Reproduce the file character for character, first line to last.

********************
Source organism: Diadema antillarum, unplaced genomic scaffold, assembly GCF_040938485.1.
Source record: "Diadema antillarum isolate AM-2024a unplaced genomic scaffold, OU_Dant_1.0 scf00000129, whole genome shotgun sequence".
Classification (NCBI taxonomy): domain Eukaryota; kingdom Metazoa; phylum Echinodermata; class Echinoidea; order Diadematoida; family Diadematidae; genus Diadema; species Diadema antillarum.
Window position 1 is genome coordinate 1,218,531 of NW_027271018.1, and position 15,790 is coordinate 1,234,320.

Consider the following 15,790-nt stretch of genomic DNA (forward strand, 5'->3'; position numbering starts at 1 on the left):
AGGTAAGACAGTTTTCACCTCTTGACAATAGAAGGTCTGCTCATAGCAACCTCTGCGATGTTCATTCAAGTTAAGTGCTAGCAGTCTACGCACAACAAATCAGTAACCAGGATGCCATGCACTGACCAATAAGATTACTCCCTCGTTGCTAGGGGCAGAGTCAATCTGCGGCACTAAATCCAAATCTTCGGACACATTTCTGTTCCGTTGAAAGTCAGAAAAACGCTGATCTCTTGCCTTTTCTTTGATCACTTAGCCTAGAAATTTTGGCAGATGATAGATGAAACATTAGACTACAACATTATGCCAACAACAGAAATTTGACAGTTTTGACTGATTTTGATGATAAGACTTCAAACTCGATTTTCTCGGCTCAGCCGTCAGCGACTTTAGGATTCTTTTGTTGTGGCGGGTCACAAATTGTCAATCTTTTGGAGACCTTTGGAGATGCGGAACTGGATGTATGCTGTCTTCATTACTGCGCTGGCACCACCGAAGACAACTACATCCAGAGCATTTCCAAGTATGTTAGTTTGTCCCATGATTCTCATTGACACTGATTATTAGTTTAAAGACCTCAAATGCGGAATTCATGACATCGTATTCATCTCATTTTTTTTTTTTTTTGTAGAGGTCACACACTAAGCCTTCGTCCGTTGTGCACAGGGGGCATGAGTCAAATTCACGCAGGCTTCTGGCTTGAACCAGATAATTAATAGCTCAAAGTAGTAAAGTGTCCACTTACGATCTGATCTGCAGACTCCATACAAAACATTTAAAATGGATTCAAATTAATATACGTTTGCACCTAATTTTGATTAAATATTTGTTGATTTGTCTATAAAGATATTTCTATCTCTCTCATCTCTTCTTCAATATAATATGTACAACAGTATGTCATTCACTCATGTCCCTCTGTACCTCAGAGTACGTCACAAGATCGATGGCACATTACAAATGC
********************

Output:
Source organism: Diadema antillarum, unplaced genomic scaffold, assembly GCF_040938485.1.
Source record: "Diadema antillarum isolate AM-2024a unplaced genomic scaffold, OU_Dant_1.0 scf00000129, whole genome shotgun sequence".
Classification (NCBI taxonomy): domain Eukaryota; kingdom Metazoa; phylum Echinodermata; class Echinoidea; order Diadematoida; family Diadematidae; genus Diadema; species Diadema antillarum.
Window position 1 is genome coordinate 1,218,531 of NW_027271018.1, and position 15,790 is coordinate 1,234,320.

Consider the following 15,790-nt stretch of genomic DNA (forward strand, 5'->3'; position numbering starts at 1 on the left):
AGGTAAGACAGTTTTCACCTCTTGACAATAGAAGGTCTGCTCATAGCAACCTCTGCGATGTTCATTCAAGTTAAGTGCTAGCAGTCTACGCACAACAAATCAGTAACCAGGATGCCATGCACTGACCAATAAGATTACTCCCTCGTTGCTAGGGGCAGAGTCAATCTGCGGCACTAAATCCAAATCTTCGGACACATTTCTGTTCCGTTGAAAGTCAGAAAAACGCTGATCTCTTGCCTTTTCTTTGATCACTTAGCCTAGAAATTTTGGCAGATGATAGATGAAACATTAGACTACAACATTATGCCAACAACAGAAATTTGACAGTTTTGACTGATTTTGATGATAAGACTTCAAACTCGATTTTCTCGGCTCAGCCGTCAGCGACTTTAGGATTCTTTTGTTGTGGCGGGTCACAAATTGTCAATCTTTTGGAGACCTTTGGAGATGCGGAACTGGATGTATGCTGTCTTCATTACTGCGCTGGCACCACCGAAGACAACTACATCCAGAGCATTTCCAAGTATGTTAGTTTGTCCCATGATTCTCATTGACACTGATTATTAGTTTAAAGACCTCAAATGCGGAATTCATGACATCGTATTCATCTCATTTTTTTTTTTTTTTGTAGAGGTCACACACTAAGCCTTCGTCCGTTGTGCACAGGGGGCATGAGTCAAATTCACGCAGGCTTCTGGCTTGAACCAGATAATTAATAGCTCAAAGTAGTAAAGTGTCCACTTACGATCTGATCTGCAGACTCCATACAAAACATTTAAAATGGATTCAAATTAATATACGTTTGCACCTAATTTTGATTAAATATTTGTTGATTTGTCTATAAAGATATTTCTATCTCTCTCATCTCTTCTTCAATATAATATGTACAACAGTATGTCATTCACTCATGTCCCTCTGTACCTCAGAGTACGTCACAAGATCGATGGCACATTACAAATGC